What is worth recalling is that the U.S. has the largest scale and highest number of bio-labs in the world. Hundreds of millions of dollars go into research organizations around the world and there are risks of leaks, accidental or intentional, no matter how sophisticated the labs are.

According to public information, Fort Detrick is inextricably linked with Unit 731, a covert biological and chemical warfare research and development unit of the Japanese army that undertook lethal human experimentation during the Japanese War of Aggression Against China in 1931-45. Shiro Ishii, who was in charge of this heinous unit, was also the bio-weapon consultant of Fort Detrick. It is also worth recalling that the U.S. anthrax attacks in the aftermath of the September 11 attacks in 2001 were committed by a bioterrorism researcher mailing anthrax spores to politicians and journalists.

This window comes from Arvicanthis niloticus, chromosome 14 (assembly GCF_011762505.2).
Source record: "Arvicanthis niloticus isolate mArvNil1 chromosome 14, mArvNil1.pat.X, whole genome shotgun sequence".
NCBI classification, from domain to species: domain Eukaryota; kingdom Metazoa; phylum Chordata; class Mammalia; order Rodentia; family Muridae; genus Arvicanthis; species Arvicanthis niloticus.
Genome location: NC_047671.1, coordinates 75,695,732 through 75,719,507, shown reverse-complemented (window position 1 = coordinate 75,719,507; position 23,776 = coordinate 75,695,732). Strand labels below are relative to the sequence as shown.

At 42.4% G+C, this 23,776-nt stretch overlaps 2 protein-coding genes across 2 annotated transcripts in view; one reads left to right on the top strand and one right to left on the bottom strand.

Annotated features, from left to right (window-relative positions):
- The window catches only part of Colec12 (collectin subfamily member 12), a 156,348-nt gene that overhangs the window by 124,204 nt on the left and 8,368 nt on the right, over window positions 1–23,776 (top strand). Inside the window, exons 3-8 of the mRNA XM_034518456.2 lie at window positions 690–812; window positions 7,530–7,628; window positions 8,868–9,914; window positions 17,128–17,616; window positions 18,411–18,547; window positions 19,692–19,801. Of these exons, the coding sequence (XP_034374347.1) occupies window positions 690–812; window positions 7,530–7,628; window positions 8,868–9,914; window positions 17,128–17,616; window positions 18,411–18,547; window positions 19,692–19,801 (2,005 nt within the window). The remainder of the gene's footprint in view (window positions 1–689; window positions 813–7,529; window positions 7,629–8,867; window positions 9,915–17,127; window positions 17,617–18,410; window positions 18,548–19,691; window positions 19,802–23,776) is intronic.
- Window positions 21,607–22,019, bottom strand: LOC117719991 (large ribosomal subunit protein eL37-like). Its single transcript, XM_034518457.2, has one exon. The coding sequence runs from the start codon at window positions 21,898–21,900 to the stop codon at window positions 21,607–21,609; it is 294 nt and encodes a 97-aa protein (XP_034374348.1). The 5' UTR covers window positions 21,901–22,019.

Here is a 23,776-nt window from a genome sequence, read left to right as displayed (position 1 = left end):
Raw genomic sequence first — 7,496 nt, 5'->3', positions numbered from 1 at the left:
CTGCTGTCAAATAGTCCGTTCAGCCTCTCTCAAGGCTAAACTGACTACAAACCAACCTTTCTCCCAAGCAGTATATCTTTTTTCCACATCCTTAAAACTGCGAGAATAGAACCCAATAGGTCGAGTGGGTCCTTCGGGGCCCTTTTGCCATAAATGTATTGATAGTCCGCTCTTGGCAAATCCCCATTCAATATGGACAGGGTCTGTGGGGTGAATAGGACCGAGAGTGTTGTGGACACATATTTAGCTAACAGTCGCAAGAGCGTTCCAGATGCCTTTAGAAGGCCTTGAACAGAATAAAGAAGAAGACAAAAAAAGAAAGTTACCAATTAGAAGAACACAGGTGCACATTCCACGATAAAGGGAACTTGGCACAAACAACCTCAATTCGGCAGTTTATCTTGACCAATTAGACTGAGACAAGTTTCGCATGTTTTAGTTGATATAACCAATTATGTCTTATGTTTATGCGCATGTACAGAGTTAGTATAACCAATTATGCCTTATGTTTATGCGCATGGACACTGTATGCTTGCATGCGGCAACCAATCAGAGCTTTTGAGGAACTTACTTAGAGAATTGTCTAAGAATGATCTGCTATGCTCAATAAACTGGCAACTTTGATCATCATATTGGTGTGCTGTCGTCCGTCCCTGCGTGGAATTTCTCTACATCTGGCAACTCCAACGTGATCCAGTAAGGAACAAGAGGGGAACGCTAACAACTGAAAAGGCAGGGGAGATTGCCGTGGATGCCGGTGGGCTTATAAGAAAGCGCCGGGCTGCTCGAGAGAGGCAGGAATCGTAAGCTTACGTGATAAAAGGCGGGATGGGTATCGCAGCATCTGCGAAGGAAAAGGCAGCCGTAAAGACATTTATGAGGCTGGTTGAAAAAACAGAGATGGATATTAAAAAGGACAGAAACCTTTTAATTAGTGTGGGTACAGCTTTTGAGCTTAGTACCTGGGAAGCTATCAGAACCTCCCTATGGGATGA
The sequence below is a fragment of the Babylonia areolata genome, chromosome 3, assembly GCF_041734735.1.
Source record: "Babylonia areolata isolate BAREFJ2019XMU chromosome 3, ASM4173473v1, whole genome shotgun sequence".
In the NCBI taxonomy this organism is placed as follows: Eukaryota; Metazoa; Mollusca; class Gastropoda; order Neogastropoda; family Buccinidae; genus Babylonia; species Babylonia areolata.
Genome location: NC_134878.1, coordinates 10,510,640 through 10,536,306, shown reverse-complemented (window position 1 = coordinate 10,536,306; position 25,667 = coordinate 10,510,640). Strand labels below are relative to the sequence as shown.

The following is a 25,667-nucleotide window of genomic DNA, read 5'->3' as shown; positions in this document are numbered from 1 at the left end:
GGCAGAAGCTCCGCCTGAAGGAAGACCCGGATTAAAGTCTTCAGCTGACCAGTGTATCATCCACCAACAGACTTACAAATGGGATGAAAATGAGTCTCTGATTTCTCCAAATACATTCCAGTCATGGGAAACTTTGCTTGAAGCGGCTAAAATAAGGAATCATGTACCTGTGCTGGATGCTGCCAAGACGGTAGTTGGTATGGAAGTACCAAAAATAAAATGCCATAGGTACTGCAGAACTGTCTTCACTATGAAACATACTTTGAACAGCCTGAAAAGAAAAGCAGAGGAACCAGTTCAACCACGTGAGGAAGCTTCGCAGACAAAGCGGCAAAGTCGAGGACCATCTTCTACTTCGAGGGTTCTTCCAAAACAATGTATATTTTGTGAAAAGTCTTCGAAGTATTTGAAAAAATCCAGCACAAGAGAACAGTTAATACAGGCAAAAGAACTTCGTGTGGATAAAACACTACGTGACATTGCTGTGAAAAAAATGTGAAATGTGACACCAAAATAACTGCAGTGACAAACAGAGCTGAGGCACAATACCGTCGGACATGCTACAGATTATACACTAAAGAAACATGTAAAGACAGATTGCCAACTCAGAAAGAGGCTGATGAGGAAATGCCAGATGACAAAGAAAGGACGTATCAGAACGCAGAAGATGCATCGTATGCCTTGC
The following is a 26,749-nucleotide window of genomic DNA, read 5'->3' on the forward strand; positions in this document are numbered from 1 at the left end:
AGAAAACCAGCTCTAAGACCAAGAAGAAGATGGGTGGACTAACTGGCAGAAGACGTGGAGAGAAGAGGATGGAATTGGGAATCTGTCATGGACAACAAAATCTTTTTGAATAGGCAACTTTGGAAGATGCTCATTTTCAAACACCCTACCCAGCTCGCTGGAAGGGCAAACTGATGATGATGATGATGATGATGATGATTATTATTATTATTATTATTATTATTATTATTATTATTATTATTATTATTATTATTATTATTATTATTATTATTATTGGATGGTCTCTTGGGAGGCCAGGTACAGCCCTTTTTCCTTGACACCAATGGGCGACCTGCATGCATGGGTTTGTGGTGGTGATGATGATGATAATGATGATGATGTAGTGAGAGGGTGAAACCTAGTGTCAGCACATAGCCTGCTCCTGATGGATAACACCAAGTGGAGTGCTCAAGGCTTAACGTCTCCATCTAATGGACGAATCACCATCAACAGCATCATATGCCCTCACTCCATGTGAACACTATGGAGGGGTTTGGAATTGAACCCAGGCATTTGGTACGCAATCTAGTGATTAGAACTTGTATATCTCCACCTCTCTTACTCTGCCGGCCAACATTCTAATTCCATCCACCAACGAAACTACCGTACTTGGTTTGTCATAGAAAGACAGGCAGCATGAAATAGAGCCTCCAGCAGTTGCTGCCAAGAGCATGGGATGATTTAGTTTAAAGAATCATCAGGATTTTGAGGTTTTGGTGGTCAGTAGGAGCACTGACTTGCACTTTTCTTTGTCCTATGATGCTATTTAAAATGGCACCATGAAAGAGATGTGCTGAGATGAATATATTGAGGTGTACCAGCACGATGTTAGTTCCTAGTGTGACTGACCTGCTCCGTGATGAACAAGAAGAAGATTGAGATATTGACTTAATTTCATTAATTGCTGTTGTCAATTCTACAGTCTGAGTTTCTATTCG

In addition, some of the suspected positive samples were detected even before the first novel coronavirus case was reported. There were unexplained outbreaks of respiratory disease in north Virginia in July 2019 and the subsequent clusters of e-cigarette or vaping-associated lung injury cases in Wisconsin. Explanations have not been forthcoming.

The U.S. keeps saying that China should participate in a full, transparent, evidence-based international investigation; however, to be fair, the U.S. should open Fort Detrick and the over 200 U.S. bio-labs all over the world for visits, investigations and research by international experts.

A woman receives a jab of a China-developed COVID-19 vaccine in Phnom Penh, Cambodia, on June 1 (XINHUA)

Health first, life first

On the issue concerning humanity's health and safety, our aspirations should be saving lives and getting better prepared to cope with similar public health crises in the future, not instigating confrontation and division.